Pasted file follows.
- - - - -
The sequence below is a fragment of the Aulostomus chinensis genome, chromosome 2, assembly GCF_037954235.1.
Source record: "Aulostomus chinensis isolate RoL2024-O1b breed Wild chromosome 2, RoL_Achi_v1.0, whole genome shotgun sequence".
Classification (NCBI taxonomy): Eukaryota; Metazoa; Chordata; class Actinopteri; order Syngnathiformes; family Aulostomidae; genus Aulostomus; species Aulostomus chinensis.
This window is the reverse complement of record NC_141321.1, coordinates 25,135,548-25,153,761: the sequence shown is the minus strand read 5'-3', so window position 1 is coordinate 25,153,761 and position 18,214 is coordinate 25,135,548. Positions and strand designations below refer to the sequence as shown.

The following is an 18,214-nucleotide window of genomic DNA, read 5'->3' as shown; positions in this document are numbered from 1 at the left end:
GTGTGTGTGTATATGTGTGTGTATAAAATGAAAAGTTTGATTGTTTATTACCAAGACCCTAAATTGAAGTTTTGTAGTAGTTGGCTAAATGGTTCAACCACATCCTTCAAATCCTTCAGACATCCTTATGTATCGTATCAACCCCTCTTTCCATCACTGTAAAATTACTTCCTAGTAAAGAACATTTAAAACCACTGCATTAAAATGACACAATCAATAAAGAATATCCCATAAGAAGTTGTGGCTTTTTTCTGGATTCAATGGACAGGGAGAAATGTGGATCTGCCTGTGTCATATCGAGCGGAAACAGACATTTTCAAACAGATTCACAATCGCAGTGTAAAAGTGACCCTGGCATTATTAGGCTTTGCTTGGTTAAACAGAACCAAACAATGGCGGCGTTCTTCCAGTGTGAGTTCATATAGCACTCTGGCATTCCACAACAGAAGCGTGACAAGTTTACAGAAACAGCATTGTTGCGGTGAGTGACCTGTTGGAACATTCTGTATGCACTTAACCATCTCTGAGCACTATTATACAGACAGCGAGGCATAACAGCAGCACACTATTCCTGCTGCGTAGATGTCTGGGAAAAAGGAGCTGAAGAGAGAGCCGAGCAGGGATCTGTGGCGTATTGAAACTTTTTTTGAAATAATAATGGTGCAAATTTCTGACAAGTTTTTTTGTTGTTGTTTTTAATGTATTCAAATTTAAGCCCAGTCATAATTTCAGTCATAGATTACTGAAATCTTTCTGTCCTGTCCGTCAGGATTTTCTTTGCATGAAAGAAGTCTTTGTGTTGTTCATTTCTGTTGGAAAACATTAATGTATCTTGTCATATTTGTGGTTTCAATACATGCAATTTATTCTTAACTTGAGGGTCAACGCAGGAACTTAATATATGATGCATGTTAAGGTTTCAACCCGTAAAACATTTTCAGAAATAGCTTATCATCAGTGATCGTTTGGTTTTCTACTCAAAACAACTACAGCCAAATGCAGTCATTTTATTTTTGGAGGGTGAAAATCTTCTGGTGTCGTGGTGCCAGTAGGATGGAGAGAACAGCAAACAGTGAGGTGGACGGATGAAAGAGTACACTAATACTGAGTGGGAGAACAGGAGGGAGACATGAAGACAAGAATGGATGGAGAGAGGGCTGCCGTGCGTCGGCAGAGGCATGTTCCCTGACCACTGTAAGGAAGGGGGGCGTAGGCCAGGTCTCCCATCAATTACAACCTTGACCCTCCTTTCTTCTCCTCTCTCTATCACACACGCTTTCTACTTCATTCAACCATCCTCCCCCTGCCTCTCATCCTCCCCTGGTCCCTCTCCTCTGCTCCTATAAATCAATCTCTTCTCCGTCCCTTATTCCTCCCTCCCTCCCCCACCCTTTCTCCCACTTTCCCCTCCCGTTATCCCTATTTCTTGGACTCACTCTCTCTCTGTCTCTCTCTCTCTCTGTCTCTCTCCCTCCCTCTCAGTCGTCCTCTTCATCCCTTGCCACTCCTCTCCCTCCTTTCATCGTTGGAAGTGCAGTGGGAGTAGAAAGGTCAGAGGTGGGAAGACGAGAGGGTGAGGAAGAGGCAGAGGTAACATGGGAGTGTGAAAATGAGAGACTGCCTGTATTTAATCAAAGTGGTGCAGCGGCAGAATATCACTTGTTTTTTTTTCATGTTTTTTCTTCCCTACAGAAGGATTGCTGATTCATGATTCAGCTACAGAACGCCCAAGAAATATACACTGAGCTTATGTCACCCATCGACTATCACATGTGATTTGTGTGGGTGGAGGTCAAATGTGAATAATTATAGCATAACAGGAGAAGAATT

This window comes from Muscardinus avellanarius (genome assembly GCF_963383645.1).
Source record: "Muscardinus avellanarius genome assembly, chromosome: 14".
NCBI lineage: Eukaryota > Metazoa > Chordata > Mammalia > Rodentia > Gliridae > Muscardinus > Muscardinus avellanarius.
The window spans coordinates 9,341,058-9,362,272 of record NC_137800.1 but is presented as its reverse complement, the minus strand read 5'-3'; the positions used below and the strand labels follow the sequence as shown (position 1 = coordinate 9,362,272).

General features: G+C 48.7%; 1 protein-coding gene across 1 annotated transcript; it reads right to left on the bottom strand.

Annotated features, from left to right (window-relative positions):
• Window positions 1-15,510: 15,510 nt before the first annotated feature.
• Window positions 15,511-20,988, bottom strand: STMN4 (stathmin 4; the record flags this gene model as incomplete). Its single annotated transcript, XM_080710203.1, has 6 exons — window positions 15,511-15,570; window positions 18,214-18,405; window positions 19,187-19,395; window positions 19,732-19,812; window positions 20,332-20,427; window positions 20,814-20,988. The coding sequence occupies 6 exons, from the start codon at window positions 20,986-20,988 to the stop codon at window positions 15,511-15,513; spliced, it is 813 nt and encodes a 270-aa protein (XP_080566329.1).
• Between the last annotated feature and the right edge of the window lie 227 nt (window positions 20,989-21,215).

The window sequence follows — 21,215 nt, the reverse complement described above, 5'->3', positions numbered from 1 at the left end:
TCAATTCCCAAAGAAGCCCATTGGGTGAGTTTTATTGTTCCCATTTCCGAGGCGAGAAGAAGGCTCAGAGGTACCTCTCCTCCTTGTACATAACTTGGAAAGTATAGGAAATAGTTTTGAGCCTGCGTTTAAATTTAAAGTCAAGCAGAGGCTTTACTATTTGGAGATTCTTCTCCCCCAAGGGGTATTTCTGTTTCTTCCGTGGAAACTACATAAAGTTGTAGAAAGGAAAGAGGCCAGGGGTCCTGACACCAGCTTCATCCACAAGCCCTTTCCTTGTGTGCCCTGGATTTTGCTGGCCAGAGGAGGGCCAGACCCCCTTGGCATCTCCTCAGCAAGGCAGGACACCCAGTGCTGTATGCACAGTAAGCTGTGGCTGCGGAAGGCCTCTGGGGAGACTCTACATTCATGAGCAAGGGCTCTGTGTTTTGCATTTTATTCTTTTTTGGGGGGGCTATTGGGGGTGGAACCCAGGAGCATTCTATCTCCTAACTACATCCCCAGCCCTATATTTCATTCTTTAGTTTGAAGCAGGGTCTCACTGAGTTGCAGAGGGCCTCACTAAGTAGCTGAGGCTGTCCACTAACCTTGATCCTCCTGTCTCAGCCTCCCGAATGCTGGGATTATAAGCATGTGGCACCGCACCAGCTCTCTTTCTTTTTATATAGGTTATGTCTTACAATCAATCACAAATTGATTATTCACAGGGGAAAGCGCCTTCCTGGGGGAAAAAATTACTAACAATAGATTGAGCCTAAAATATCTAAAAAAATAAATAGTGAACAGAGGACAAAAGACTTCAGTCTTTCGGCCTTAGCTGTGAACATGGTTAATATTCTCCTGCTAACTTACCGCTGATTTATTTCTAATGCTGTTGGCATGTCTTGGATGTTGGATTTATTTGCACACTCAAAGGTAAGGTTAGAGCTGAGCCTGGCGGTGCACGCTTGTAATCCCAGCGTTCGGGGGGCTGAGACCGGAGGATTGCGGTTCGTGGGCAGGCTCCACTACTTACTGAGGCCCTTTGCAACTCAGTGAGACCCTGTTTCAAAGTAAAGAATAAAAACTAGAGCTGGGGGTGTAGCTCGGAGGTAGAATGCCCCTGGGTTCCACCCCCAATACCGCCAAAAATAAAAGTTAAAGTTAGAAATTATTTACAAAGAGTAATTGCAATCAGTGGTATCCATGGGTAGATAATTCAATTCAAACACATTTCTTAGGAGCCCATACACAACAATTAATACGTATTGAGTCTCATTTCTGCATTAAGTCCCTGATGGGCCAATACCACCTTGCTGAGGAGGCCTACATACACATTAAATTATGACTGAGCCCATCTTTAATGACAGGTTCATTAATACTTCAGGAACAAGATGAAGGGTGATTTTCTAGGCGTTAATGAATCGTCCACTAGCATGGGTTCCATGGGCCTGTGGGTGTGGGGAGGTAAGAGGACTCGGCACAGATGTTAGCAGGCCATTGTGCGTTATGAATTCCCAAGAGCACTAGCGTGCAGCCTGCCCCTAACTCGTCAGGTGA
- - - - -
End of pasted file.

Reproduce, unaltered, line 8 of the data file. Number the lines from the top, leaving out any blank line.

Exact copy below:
Source record: "Muscardinus avellanarius genome assembly, chromosome: 14".